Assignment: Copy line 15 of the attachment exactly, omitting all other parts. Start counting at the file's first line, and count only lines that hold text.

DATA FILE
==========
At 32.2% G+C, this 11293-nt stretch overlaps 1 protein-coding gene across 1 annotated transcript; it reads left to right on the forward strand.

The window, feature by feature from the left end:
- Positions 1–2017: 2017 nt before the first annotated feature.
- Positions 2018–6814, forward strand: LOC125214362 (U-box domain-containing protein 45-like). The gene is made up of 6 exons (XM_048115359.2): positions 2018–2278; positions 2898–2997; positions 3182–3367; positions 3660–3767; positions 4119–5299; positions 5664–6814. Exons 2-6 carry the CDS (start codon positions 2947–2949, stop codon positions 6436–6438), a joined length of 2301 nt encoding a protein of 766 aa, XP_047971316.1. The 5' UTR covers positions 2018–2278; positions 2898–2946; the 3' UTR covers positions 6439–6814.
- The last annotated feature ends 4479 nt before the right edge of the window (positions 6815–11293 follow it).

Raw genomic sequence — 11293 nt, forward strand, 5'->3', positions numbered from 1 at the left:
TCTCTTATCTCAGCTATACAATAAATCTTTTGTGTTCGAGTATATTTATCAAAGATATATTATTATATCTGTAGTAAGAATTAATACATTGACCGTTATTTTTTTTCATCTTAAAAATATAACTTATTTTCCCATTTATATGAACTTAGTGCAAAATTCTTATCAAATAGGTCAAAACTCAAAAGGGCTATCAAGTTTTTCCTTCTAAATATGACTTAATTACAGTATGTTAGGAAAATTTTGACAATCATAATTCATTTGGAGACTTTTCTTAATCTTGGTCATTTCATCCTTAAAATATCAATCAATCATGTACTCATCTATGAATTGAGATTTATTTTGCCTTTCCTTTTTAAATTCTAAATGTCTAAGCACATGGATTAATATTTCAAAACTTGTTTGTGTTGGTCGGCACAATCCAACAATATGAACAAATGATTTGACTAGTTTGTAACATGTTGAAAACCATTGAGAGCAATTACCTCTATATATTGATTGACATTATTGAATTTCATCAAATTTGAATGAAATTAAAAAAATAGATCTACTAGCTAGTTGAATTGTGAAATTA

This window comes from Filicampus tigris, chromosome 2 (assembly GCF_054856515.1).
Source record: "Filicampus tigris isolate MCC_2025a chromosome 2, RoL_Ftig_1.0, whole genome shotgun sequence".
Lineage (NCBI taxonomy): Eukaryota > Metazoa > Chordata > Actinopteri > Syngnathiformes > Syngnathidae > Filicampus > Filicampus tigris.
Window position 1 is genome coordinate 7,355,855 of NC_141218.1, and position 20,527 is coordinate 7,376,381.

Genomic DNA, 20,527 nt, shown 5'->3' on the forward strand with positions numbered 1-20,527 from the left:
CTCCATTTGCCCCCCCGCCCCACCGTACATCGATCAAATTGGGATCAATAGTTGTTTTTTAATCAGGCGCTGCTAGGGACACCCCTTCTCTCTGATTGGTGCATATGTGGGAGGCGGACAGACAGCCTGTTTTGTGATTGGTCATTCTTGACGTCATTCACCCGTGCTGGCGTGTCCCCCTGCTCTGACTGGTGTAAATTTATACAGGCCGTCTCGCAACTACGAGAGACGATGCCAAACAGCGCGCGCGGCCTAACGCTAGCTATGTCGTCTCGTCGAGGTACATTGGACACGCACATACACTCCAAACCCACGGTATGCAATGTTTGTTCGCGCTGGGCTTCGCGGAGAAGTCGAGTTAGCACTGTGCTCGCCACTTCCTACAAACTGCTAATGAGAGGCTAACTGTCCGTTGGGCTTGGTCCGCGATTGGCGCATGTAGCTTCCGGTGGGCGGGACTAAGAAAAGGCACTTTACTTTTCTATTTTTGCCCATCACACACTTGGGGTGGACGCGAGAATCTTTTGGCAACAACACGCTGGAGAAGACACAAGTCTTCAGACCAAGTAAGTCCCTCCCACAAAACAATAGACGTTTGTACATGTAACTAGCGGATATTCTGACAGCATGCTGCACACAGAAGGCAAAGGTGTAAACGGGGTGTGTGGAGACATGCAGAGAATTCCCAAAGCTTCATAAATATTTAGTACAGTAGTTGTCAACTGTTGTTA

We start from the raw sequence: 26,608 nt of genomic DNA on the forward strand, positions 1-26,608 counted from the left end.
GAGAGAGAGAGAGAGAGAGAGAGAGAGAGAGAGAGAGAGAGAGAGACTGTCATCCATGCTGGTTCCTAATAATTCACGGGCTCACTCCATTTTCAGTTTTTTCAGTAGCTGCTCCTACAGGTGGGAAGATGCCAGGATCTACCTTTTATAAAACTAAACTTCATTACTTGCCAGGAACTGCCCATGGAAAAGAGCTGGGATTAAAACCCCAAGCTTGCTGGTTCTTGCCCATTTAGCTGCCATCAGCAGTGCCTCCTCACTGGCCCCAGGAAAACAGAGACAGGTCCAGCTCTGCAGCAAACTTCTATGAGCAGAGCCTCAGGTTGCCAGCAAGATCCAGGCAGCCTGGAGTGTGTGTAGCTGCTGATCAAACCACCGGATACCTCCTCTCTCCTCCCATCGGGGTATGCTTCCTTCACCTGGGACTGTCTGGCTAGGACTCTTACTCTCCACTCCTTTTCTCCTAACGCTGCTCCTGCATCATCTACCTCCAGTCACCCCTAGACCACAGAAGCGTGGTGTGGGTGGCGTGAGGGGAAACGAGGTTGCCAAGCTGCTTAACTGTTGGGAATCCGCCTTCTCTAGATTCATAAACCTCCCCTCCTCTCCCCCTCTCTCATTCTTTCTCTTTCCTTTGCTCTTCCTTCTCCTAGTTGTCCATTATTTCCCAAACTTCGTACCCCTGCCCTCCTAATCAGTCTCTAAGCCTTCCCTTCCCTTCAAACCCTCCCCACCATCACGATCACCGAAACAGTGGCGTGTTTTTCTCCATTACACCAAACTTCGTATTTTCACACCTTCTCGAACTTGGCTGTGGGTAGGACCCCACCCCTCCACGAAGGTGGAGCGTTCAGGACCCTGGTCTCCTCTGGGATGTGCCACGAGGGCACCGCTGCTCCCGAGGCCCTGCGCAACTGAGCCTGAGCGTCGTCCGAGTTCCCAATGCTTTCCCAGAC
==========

GAGAGAGAGAGAGAGAGAGAGAGAGAGAGAGAGAGAGAGAGAGAGACTGTCATCCATGCTGGTTCCTAATAATTCACGGGCTCACTCCATTTTCAGTTTTTTCAGTAGCTGCTCCTACAGGTGGGAAGATGCCAGGATCTACCTTTTATAAAACTAAACTTCATTACTTGCCAGGAACTGCCCATGGAAAAGAGCTGGGATTAAAACCCCAAGCTTGCTGGTTCTTGCCCATTTAGCTGCCATCAGCAGTGCCTCCTCACTGGCCCCAGGAAAACAGAGACAGGTCCAGCTCTGCAGCAAACTTCTATGAGCAGAGCCTCAGGTTGCCAGCAAGATCCAGGCAGCCTGGAGTGTGTGTAGCTGCTGATCAAACCACCGGATACCTCCTCTCTCCTCCCATCGGGGTATGCTTCCTTCACCTGGGACTGTCTGGCTAGGACTCTTACTCTCCACTCCTTTTCTCCTAACGCTGCTCCTGCATCATCTACCTCCAGTCACCCCTAGACCACAGAAGCGTGGTGTGGGTGGCGTGAGGGGAAACGAGGTTGCCAAGCTGCTTAACTGTTGGGAATCCGCCTTCTCTAGATTCATAAACCTCCCCTCCTCTCCCCCTCTCTCATTCTTTCTCTTTCCTTTGCTCTTCCTTCTCCTAGTTGTCCATTATTTCCCAAACTTCGTACCCCTGCCCTCCTAATCAGTCTCTAAGCCTTCCCTTCCCTTCAAACCCTCCCCACCATCACGATCACCGAAACAGTGGCGTGTTTTTCTCCATTACACCAAACTTCGTATTTTCACACCTTCTCGAACTTGGCTGTGGGTAGGACCCCACCCCTCCACGAAGGTGGAGCGTTCAGGACCCTGGTCTCCTCTGGGATGTGCCACGAGGGCACCGCTGCTCCCGAGGCCCTGCGCAACTGAGCCTGAGCGTCGTCCGAGTTCCCAATGCTTTCCCAGAC